Last modified on 21 May 2012, at 03:22

Robert Montgomery (poet)

Robert Montgomery (1807–1855) was an English poet. In 1828 he published The Omni-presence of the Deity, which hit popular religious sentiment so exactly that it ran through eight editions in as many months. In 1830 he followed it with The Puffiad (a satire), and Satan, or Intellect without God. His name was immortalized by Macaulay's famous onslaught in the Edinburgh Review for April 1830.

SourcedEdit

  • And thou, vast ocean! on whose awful face
    Time’s iron feet can print no ruin-trace.
    • The Omnipresence of the Deity, Part i, reported in Bartlett's Familiar Quotations, 10th ed. (1919). Compare: "Man marks the earth with ruin,—his control / Stops with the shore", Lord Byron, Childe Harold's Pilgrimage, Canto iv, stanza 179.
  • The soul aspiring pants its source to mount,
    As streams meander level with their fount.
    • The Omnipresence of the Deity, Part i, reported in Bartlett's Familiar Quotations, 10th ed. (1919). Compare: "We take this to be, on the whole, the worst similitude in the world. In the first place, no stream meanders or can possibly meander level with the fount. In the next place, if streams did meander level with their founts, no two motions can be less like each other than that of meandering level and that of mounting upwards", Thomas Babington Macaulay, 1st Baron Macaulay, Review of Montgomery's Poems (Eleventh Edition), Edinburgh Review, (April, 1830). These lines were omitted in the subsequent edition of the poem.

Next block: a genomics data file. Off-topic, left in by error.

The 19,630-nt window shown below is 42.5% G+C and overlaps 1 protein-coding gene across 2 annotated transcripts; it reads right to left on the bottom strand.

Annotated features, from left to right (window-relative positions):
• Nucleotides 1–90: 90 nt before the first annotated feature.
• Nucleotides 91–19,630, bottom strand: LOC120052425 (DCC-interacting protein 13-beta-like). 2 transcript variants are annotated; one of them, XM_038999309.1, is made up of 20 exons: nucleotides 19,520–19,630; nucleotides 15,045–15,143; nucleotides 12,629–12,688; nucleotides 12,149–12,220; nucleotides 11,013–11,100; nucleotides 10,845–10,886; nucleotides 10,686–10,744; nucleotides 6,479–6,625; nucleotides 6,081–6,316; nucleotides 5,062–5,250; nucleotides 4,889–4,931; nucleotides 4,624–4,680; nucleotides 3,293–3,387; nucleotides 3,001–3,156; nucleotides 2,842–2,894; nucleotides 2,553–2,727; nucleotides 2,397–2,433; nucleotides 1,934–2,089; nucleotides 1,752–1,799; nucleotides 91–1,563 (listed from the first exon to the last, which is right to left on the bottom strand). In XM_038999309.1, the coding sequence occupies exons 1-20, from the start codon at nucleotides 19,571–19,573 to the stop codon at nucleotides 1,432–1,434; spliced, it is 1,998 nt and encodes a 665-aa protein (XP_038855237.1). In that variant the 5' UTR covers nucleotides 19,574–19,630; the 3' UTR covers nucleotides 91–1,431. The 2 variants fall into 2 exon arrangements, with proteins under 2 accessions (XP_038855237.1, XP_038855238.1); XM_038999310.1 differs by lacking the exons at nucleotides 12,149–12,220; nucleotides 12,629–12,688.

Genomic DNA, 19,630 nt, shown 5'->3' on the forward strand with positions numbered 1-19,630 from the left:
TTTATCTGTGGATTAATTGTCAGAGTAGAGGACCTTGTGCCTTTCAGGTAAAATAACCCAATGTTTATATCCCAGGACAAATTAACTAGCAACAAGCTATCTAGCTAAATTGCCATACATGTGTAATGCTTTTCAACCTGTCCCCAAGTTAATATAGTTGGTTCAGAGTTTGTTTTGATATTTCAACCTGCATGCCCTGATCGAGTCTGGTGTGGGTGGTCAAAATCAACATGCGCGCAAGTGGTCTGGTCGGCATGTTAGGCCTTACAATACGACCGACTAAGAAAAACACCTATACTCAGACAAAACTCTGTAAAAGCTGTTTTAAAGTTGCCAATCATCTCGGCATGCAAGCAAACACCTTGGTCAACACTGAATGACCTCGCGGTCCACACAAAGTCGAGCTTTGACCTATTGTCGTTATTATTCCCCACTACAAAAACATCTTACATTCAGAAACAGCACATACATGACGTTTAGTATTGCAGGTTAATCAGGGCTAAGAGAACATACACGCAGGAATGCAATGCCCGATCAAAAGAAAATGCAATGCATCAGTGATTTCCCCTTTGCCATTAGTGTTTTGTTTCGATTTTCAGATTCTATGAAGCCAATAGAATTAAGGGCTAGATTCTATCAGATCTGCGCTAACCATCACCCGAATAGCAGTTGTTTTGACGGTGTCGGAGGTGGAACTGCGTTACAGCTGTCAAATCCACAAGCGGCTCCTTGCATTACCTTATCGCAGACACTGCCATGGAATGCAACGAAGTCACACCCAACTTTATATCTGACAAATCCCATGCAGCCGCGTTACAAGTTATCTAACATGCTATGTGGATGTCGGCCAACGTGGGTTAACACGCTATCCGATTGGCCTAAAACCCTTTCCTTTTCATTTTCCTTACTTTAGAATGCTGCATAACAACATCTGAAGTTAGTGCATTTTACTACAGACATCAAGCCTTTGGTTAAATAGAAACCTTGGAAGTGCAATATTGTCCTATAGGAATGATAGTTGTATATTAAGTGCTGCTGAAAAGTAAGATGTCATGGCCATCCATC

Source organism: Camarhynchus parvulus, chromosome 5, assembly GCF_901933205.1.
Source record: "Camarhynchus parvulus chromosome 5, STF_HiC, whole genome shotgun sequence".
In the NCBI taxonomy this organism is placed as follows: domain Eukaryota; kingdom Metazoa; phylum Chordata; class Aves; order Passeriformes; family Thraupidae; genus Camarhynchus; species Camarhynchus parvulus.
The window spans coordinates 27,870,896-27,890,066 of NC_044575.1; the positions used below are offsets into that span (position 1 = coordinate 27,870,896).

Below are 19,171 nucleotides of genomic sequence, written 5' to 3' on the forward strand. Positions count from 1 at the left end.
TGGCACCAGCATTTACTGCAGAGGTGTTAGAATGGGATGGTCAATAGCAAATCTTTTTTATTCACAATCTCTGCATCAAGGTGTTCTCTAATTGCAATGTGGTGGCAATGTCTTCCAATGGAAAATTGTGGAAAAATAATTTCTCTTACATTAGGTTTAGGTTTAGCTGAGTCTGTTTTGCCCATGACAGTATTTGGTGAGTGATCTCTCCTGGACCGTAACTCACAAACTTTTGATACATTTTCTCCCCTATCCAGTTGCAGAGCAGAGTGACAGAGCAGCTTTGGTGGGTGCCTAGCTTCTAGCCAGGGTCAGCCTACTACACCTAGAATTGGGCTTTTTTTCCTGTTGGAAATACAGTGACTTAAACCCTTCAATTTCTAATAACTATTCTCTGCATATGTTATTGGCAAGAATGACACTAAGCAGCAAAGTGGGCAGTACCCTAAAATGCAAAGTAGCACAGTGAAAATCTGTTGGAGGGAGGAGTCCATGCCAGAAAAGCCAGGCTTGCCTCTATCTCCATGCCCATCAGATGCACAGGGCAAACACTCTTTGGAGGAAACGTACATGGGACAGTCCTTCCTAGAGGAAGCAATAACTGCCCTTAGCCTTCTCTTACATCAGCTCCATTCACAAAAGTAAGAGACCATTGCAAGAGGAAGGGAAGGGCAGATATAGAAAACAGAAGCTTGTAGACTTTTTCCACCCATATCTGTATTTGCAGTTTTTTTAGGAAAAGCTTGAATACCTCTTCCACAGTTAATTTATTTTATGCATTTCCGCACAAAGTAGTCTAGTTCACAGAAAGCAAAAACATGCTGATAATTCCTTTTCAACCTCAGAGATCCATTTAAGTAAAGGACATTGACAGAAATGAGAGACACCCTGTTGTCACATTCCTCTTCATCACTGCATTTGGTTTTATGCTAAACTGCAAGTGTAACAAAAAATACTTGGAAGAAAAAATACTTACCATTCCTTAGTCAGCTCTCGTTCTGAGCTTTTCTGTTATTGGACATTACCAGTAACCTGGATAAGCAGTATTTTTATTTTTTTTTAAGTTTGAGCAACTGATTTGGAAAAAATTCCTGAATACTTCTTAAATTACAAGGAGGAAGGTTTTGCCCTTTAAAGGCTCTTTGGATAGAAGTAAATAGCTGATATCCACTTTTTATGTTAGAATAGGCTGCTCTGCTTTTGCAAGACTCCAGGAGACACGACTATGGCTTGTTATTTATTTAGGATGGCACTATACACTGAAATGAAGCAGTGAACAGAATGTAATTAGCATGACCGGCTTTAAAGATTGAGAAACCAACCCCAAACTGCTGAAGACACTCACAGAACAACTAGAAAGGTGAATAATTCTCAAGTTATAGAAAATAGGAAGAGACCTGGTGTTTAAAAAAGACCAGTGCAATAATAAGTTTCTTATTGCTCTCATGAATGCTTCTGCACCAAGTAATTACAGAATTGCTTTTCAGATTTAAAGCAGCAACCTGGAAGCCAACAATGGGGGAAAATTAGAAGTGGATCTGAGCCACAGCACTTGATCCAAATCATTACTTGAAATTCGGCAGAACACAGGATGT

• The solitary monk who shook the world
    From pagan slumber, when the gospel trump
    Thundered its challenge from his dauntless lips
    In peals of truth.
    • Luther, "Man's Need and God's Supply", reported in Bartlett's Familiar Quotations, 10th ed. (1919).
  • Ye quenchless stars! so eloquently bright,
    Untroubled sentries of the shadowy night.
    • The starry Heavens, reported in Bartlett's Familiar Quotations, 10th ed. (1919).

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